Currently, the Laneys have a staff of five part-time employees in addition to themselves and they utilize a Burkes Garden Amish baker, Mattie Schlabach who provides the fresh pastries they offer with their coffee and smoothie selections daily from 7 a.m. to 5 p.m., Monday through Thursday; from 7 a.m. to 8 p.m. on Fridays; and from 10 a.m. to 4 p.m. on Saturdays. The shop is closed on Sundays. Catering is available to government offices and businesses surrounding the Main Street business and additional opportunities to grow have also been identified.

“We hope to begin offering acoustic music on the weekends in the not too distant future and we will extend our hours when there are Main Street Tazewell events ongoing,” Venus Laney says.

VCEDA Executive Director/General Counsel Jonathan Belcher notes The Well project was a perfect fit for the seed capital matching grant program.

“VCEDA was pleased to be able to approve the seed capital funding for The Well,” Belcher says. “The fund was established to help local entrepreneurs with matching funding needed to help them realize their project goals. The Well presented a good business plan and solid market research, making them just the kind of project the seed capital fund was set up to assist.”

“We are so appreciative of the VCEDA seed capital grant,” Venus Laney says. “Not only does it help us, but it helps us to employ local people and it’s a validation that someone believed in us and believed in our dream to invest in our area like this.”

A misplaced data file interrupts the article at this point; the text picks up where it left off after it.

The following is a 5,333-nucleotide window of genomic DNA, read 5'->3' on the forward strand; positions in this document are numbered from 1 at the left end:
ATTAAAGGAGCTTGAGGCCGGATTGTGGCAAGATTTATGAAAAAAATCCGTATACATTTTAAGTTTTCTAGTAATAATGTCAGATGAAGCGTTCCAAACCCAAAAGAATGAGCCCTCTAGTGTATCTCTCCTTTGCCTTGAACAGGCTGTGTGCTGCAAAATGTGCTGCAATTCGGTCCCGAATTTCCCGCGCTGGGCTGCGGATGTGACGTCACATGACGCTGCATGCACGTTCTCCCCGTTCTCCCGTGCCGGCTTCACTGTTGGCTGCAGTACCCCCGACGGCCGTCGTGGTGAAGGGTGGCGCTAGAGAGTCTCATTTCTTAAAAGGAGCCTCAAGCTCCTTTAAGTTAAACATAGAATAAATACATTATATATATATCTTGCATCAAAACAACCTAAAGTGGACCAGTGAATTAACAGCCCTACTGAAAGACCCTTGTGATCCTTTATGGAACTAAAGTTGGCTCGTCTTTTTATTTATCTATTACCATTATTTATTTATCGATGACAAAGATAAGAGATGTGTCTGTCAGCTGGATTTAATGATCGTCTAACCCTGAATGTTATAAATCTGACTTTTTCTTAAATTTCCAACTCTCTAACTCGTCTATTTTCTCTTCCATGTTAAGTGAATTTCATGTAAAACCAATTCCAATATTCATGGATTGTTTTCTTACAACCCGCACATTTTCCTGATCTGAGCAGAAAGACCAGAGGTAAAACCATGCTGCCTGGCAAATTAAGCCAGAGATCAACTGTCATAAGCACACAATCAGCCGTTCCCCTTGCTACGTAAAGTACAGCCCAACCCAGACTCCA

About Virginia Coalfield Economic Development Authority and Virginia’s e-Region: The Virginia Coalfield Economic Development Authority, created by the Virginia General Assembly in 1988 to enhance and diversify the region’s economy and help create jobs, markets Virginia’s e-Region and its focus on electronic information technology, energy, education and emerging technologies. VCEDA is a unique economic development organization that manages funds for economic development projects from a percentage of the coal and natural gas severance taxes paid by coal and natural gas companies that operate in the region. Located in southwestern Virginia, the region includes Buchanan, Dickenson, Lee, Russell, Scott, Tazewell, and Wise counties and the City of Norton. or

About the Virginia Coalfield Economic Development Authority Seed Capital Matching Grant Fund: VCEDA region businesses three years and under with less than 10 full-time employees are eligible to apply for dollar-for-dollar matching grants up to $15,000 from the VCEDA Seed Capital Matching Fund. Applicants work with the Small Business Development Centers at Mountain Empire and Southwest Virginia community colleges to prepare the applications to VCEDA that include detailed business and financial plans. Businesses must be located in or plan to operate in the VCEDA region in southwestern Virginia that includes Buchanan, Dickenson, Lee, Russell, Scott, Tazewell, and Wise counties and the City of Norton.